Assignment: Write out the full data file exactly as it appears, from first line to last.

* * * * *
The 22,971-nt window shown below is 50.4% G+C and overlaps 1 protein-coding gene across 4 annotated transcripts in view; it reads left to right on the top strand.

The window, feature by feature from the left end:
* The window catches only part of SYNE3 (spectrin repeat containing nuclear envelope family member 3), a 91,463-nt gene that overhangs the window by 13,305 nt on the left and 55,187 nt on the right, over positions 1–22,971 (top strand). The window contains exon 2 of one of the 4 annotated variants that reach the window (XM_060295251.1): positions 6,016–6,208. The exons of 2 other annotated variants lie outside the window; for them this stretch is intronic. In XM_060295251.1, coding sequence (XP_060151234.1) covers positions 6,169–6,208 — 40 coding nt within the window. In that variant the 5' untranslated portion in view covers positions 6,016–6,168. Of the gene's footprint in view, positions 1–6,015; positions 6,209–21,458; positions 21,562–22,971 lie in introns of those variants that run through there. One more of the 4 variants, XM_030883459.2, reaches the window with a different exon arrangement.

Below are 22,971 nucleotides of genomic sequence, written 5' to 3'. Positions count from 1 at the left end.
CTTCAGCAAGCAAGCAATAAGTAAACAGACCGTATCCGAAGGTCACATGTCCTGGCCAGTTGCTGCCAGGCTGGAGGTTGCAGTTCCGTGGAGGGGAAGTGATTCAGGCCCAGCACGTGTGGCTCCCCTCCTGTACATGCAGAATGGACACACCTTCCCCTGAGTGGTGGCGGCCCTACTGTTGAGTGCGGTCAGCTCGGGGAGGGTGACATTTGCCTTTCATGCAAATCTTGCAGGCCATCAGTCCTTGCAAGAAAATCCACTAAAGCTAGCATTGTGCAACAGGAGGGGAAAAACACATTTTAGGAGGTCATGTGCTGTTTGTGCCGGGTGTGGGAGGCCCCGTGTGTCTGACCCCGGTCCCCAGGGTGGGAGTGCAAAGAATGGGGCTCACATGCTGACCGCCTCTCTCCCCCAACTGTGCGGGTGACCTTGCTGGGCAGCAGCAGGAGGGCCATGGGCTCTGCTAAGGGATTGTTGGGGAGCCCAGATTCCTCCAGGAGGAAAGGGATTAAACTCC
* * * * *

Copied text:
The 22,971-nt window shown below is 50.4% G+C and overlaps 1 protein-coding gene across 4 annotated transcripts in view; it reads left to right on the top strand.

The window, feature by feature from the left end:
* The window catches only part of SYNE3 (spectrin repeat containing nuclear envelope family member 3), a 91,463-nt gene that overhangs the window by 13,305 nt on the left and 55,187 nt on the right, over positions 1–22,971 (top strand). The window contains exon 2 of one of the 4 annotated variants that reach the window (XM_060295251.1): positions 6,016–6,208. The exons of 2 other annotated variants lie outside the window; for them this stretch is intronic. In XM_060295251.1, coding sequence (XP_060151234.1) covers positions 6,169–6,208 — 40 coding nt within the window. In that variant the 5' untranslated portion in view covers positions 6,016–6,168. Of the gene's footprint in view, positions 1–6,015; positions 6,209–21,458; positions 21,562–22,971 lie in introns of those variants that run through there. One more of the 4 variants, XM_030883459.2, reaches the window with a different exon arrangement.

Below are 22,971 nucleotides of genomic sequence, written 5' to 3'. Positions count from 1 at the left end.
CTTCAGCAAGCAAGCAATAAGTAAACAGACCGTATCCGAAGGTCACATGTCCTGGCCAGTTGCTGCCAGGCTGGAGGTTGCAGTTCCGTGGAGGGGAAGTGATTCAGGCCCAGCACGTGTGGCTCCCCTCCTGTACATGCAGAATGGACACACCTTCCCCTGAGTGGTGGCGGCCCTACTGTTGAGTGCGGTCAGCTCGGGGAGGGTGACATTTGCCTTTCATGCAAATCTTGCAGGCCATCAGTCCTTGCAAGAAAATCCACTAAAGCTAGCATTGTGCAACAGGAGGGGAAAAACACATTTTAGGAGGTCATGTGCTGTTTGTGCCGGGTGTGGGAGGCCCCGTGTGTCTGACCCCGGTCCCCAGGGTGGGAGTGCAAAGAATGGGGCTCACATGCTGACCGCCTCTCTCCCCCAACTGTGCGGGTGACCTTGCTGGGCAGCAGCAGGAGGGCCATGGGCTCTGCTAAGGGATTGTTGGGGAGCCCAGATTCCTCCAGGAGGAAAGGGATTAAACTCC